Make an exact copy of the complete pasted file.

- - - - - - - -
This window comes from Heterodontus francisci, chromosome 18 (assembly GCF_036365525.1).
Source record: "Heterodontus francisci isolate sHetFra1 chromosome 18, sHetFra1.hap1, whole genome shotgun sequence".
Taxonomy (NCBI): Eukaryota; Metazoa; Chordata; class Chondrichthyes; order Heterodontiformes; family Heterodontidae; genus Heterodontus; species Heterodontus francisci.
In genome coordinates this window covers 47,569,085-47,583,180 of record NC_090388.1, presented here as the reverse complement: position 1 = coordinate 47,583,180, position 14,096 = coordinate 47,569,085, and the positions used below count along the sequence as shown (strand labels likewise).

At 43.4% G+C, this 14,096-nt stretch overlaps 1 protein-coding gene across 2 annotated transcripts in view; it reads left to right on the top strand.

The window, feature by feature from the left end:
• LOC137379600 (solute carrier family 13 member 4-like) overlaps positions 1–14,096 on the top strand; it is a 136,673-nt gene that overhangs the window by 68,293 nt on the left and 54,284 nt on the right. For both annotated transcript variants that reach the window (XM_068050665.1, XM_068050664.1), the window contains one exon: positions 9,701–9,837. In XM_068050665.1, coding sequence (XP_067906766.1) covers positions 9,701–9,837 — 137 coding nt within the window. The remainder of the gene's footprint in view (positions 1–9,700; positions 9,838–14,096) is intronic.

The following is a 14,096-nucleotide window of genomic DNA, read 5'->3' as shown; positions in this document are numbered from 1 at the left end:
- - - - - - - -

This window comes from Heterodontus francisci, chromosome 18 (assembly GCF_036365525.1).
Source record: "Heterodontus francisci isolate sHetFra1 chromosome 18, sHetFra1.hap1, whole genome shotgun sequence".
Taxonomy (NCBI): Eukaryota; Metazoa; Chordata; class Chondrichthyes; order Heterodontiformes; family Heterodontidae; genus Heterodontus; species Heterodontus francisci.
In genome coordinates this window covers 47,569,085-47,583,180 of record NC_090388.1, presented here as the reverse complement: position 1 = coordinate 47,583,180, position 14,096 = coordinate 47,569,085, and the positions used below count along the sequence as shown (strand labels likewise).

At 43.4% G+C, this 14,096-nt stretch overlaps 1 protein-coding gene across 2 annotated transcripts in view; it reads left to right on the top strand.

The window, feature by feature from the left end:
• LOC137379600 (solute carrier family 13 member 4-like) overlaps positions 1–14,096 on the top strand; it is a 136,673-nt gene that overhangs the window by 68,293 nt on the left and 54,284 nt on the right. For both annotated transcript variants that reach the window (XM_068050665.1, XM_068050664.1), the window contains one exon: positions 9,701–9,837. In XM_068050665.1, coding sequence (XP_067906766.1) covers positions 9,701–9,837 — 137 coding nt within the window. The remainder of the gene's footprint in view (positions 1–9,700; positions 9,838–14,096) is intronic.

The following is a 14,096-nucleotide window of genomic DNA, read 5'->3' as shown; positions in this document are numbered from 1 at the left end: